What I know about big data: Ali Rebaie Ali Rebaie is a data scientist. One of the few data scientists, in fact, in MENA.
He’s the founder of Rebaie Analytics Group and Data Aurora, his own startups, and despite his wide knowledge of the ins and outs of big data, still has a big online presence.
Last week, in a basement in the Beirut Digital District, he revealed what he knew about big data secrets to a room filled with bean bags, a handful of pro- and anti- big data developers, and one journalist.
Data scientists are cool now. There is a big demand for data scientists but the supply is not huge and the salaries are. I encourage people who want to start a new career, who are passionate about data, who are curious, to think about data science, because everyone now needs to be a data scientist, even ordinary citizens.
There’s hype around big data, but it’s not overhyped. There is a big hype when it comes to big data but this hype means value, not a bubble. That’s been proven by lots of use cases which I’ve seen so many in oil and gas, in marketing, in telecom, you name it. There is no industry untouched by big data.
It’s the secret patterns within big data that excite me. You can see the big picture. You can see a timeline of events of how things are changing, you can see unusual behavior. What I like most about big data is it introduces me to so many different people, so many different industries, and it’s affecting the lives of people.
I don’t regret turning down job offers from some of the world’s biggest big data companies. One of them is one of the most exciting companies when it comes to crunching big data. They are one of the first to introduce big data to us; all of these big vendors started this big data revolution. But I wanted to start something to innovate by myself.
I got into big data crunching through MOOCs. I started by taking online courses – Coursera, IBM Data university – and using different technologies in 2012. I have a business intelligence background, and big data is the evolution of business intelligence.
The Middle East is lagging behind when it comes to using big data. But I think that Middle East citizens have the highest engagement when it comes to using social media. When it comes to Instagram or Twitter the statistics show that they are some of the most engaged users, and they are leaving a lot of data traces or footprints. When we see more awareness here, when we see more startups trying to innovate with data science, then we will start to see more impact in the Middle east.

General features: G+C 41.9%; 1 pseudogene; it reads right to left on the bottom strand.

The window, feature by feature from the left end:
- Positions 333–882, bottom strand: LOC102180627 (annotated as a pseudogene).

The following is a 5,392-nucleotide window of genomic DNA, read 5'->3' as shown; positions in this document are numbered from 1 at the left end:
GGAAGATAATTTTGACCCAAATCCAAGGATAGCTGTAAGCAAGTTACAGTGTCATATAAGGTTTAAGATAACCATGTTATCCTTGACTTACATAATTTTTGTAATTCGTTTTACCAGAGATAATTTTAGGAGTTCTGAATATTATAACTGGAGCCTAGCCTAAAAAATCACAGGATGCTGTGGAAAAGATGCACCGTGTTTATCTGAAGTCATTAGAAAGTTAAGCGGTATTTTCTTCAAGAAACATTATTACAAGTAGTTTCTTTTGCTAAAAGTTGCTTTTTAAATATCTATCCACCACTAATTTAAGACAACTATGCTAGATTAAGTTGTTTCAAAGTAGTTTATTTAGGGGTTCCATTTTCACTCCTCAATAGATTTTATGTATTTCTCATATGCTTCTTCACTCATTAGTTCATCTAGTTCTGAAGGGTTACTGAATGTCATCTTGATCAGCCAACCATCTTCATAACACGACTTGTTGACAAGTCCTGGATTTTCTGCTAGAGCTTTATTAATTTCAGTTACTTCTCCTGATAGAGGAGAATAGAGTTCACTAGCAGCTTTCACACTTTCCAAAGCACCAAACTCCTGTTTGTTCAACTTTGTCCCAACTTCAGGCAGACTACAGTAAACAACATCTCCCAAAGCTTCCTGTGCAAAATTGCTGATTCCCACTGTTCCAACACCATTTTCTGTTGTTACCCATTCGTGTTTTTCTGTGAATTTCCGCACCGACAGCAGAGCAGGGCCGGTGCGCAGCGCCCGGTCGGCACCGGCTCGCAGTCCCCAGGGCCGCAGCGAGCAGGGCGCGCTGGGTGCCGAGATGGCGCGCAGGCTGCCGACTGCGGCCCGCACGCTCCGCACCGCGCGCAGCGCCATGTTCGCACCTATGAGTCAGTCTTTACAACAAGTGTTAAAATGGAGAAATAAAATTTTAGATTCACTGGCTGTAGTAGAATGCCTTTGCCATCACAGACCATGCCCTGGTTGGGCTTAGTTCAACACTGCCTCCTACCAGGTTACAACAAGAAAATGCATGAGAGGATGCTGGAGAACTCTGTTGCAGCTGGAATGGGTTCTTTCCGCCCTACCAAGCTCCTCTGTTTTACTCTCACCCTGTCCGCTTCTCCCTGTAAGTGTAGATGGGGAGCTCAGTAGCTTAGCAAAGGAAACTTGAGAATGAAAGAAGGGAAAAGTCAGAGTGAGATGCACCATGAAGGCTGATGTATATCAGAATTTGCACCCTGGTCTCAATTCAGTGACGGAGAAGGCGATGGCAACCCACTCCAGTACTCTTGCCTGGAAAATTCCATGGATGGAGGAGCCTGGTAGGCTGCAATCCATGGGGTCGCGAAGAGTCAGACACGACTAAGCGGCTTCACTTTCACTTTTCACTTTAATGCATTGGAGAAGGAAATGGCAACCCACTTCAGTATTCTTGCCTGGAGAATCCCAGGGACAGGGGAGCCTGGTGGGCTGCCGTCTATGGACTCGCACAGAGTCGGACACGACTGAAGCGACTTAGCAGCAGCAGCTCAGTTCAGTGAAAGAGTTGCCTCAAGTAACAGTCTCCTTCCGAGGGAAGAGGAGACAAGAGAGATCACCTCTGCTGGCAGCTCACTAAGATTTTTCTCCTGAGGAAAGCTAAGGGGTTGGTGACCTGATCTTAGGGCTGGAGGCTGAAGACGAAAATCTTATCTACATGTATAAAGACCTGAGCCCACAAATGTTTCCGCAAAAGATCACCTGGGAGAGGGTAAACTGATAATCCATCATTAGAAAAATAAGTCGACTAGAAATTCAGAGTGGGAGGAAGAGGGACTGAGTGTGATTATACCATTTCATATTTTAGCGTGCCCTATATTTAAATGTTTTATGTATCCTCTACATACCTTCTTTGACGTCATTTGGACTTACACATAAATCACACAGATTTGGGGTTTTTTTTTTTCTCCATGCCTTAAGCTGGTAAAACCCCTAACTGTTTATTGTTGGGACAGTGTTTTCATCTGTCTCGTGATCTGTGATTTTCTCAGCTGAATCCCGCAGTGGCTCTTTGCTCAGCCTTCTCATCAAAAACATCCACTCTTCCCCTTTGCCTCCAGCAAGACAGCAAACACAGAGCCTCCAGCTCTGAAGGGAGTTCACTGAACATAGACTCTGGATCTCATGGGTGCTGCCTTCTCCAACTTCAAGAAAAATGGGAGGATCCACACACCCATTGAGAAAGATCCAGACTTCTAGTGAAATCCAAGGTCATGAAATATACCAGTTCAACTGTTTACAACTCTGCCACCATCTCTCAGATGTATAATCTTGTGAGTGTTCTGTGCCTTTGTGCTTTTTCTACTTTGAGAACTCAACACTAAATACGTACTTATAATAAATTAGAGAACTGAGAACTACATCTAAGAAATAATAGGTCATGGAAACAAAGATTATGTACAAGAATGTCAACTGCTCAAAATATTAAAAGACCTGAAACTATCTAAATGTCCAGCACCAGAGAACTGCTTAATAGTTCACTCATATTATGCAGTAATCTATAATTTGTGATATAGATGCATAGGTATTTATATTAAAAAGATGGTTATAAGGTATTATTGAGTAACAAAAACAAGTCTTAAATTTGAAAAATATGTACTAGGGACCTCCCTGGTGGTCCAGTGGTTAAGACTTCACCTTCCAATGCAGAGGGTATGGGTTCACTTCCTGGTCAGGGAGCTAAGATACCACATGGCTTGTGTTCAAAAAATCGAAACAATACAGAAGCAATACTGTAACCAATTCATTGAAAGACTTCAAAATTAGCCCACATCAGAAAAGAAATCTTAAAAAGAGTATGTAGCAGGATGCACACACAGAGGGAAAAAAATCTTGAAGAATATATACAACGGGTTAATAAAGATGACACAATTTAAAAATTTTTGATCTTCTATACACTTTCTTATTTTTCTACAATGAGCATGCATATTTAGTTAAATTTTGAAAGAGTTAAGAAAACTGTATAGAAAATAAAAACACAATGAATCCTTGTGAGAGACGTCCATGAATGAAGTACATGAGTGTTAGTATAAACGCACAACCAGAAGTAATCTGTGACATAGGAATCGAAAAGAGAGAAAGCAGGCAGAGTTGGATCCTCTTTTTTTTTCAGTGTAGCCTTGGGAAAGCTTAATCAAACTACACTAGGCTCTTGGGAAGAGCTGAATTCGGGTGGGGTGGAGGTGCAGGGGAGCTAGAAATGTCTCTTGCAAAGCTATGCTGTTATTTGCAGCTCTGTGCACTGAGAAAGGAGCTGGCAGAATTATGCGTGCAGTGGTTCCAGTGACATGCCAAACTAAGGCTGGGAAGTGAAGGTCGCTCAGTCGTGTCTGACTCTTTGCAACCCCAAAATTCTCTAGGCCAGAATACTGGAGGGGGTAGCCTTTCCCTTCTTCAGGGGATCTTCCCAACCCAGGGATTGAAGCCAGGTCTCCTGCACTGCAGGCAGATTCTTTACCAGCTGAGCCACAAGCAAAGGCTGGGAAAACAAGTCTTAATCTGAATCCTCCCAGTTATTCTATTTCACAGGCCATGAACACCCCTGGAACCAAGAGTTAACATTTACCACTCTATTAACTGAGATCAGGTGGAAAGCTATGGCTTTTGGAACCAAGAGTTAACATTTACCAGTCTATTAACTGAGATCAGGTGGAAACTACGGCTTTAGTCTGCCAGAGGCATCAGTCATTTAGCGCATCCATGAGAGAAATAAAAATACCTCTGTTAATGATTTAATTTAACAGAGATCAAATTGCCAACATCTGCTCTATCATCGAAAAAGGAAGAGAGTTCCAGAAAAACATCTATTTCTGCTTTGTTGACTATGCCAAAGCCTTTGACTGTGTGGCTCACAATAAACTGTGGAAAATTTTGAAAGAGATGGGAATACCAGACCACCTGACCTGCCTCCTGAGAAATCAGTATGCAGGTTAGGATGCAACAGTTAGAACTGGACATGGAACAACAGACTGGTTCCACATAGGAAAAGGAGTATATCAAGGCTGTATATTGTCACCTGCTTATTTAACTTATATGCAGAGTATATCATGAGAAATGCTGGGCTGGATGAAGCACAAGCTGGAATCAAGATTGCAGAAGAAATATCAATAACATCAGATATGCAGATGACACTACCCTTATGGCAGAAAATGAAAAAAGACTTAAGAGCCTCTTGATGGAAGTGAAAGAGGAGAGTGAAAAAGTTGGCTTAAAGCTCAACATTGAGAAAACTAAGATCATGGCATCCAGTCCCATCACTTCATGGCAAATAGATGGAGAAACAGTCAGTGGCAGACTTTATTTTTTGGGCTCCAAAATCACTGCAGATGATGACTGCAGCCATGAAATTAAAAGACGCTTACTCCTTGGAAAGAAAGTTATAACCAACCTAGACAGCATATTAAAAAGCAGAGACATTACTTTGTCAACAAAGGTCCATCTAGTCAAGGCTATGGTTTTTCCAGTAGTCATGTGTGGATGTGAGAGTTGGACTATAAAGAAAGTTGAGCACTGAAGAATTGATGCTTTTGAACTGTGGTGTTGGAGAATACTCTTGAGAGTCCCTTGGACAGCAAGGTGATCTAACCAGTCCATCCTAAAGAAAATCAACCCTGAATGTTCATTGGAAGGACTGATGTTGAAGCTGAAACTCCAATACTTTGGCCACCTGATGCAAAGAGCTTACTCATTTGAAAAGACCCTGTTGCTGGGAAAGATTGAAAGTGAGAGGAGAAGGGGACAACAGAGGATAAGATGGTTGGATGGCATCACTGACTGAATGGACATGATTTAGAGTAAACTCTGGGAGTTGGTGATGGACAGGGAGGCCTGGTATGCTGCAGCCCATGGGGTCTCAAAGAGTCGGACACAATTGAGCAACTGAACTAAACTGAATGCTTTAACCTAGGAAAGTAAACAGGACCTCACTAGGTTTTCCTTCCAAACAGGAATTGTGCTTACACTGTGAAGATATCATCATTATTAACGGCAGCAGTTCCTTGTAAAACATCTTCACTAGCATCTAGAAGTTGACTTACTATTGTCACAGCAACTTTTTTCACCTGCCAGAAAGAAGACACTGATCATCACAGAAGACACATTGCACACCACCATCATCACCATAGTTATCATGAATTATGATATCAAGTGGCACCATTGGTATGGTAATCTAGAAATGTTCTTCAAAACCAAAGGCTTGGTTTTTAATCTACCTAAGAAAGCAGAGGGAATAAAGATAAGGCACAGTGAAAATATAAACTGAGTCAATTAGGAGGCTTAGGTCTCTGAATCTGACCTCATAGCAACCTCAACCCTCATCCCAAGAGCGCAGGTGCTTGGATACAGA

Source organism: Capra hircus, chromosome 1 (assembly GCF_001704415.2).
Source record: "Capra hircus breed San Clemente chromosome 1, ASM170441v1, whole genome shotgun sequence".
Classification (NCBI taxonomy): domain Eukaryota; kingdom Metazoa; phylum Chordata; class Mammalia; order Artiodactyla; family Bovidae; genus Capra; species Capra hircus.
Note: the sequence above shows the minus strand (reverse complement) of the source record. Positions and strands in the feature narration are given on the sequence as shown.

The hardest part of launching and running the business is the market is always changing. You need patience. Now we are in a place with technology where things are moving at a very fast pace. So it’s not about the tech or the tools but the insights, the curiosity, the intuition. There are tremendous challenges, but when it comes to big data there are tens of opportunities, hundreds.
There aren’t many MENA startups in big data yet. Big data as a concept is still new in the Middle East. The first big data event I presented at in the Middle East was in 2013. Now I can see more awareness. Big data as a term is confusing - people think it’s about databases and huge amounts of data.
Artificial general intelligence is the final step of big data. When we, as a global population, become smarter than any one individual, we’ll reach artificial general intelligence [where machines can learn and create], once we break the data silos. We have different silos, even within organisations. As a consultant you see this department which doesn’t want to share their data with other departments because of privacy and other constraints. So first we need see the value of sharing data.
We need to focus on the good uses of data, not the bad. There is a non-profit in the US called DataKind that uses it for social good. They analyzed satellite images and they detected houses with thatched roofs versus iron roofs, and they were able to identify the poor areas in order to allocate their resources.
We have our phones, our social media profiles and all of these are generating data about us. Either we use it or we don’t use it. We might need to have some ethical commitment from organisations. For example now if you download an app, that app will access all the data about you; once we have more ethics they will only take the data they need from you.
Rachel Williamson is Wamda’s features editor. You can reach her at firstname.lastname@example.org